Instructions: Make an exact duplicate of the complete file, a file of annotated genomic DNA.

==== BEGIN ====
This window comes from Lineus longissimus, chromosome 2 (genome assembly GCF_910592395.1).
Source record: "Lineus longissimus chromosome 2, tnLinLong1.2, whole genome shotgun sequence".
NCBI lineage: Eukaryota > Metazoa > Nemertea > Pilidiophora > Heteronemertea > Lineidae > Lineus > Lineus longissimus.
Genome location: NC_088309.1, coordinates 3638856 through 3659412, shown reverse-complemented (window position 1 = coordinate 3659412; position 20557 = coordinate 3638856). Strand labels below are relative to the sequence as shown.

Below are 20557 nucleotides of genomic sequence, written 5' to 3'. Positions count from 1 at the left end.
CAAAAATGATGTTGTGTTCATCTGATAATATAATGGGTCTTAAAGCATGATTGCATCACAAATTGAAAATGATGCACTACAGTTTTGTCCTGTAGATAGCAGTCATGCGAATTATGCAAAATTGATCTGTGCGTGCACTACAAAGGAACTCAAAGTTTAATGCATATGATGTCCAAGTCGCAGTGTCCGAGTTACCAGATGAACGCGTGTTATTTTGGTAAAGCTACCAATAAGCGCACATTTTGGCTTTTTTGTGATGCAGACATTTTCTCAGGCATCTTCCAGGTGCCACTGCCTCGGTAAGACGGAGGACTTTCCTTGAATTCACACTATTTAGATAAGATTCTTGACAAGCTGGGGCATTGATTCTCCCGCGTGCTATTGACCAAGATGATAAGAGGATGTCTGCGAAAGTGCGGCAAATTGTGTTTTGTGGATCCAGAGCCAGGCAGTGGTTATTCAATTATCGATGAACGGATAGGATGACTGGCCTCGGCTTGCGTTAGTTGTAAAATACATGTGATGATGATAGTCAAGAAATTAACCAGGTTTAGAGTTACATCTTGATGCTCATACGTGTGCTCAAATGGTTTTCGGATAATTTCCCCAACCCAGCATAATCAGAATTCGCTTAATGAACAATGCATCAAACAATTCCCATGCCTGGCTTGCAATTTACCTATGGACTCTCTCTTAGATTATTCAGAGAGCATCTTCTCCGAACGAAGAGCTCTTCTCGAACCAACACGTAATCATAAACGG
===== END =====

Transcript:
This window comes from Lineus longissimus, chromosome 2 (genome assembly GCF_910592395.1).
Source record: "Lineus longissimus chromosome 2, tnLinLong1.2, whole genome shotgun sequence".
NCBI lineage: Eukaryota > Metazoa > Nemertea > Pilidiophora > Heteronemertea > Lineidae > Lineus > Lineus longissimus.
Genome location: NC_088309.1, coordinates 3638856 through 3659412, shown reverse-complemented (window position 1 = coordinate 3659412; position 20557 = coordinate 3638856). Strand labels below are relative to the sequence as shown.

Below are 20557 nucleotides of genomic sequence, written 5' to 3'. Positions count from 1 at the left end.
CAAAAATGATGTTGTGTTCATCTGATAATATAATGGGTCTTAAAGCATGATTGCATCACAAATTGAAAATGATGCACTACAGTTTTGTCCTGTAGATAGCAGTCATGCGAATTATGCAAAATTGATCTGTGCGTGCACTACAAAGGAACTCAAAGTTTAATGCATATGATGTCCAAGTCGCAGTGTCCGAGTTACCAGATGAACGCGTGTTATTTTGGTAAAGCTACCAATAAGCGCACATTTTGGCTTTTTTGTGATGCAGACATTTTCTCAGGCATCTTCCAGGTGCCACTGCCTCGGTAAGACGGAGGACTTTCCTTGAATTCACACTATTTAGATAAGATTCTTGACAAGCTGGGGCATTGATTCTCCCGCGTGCTATTGACCAAGATGATAAGAGGATGTCTGCGAAAGTGCGGCAAATTGTGTTTTGTGGATCCAGAGCCAGGCAGTGGTTATTCAATTATCGATGAACGGATAGGATGACTGGCCTCGGCTTGCGTTAGTTGTAAAATACATGTGATGATGATAGTCAAGAAATTAACCAGGTTTAGAGTTACATCTTGATGCTCATACGTGTGCTCAAATGGTTTTCGGATAATTTCCCCAACCCAGCATAATCAGAATTCGCTTAATGAACAATGCATCAAACAATTCCCATGCCTGGCTTGCAATTTACCTATGGACTCTCTCTTAGATTATTCAGAGAGCATCTTCTCCGAACGAAGAGCTCTTCTCGAACCAACACGTAATCATAAACGG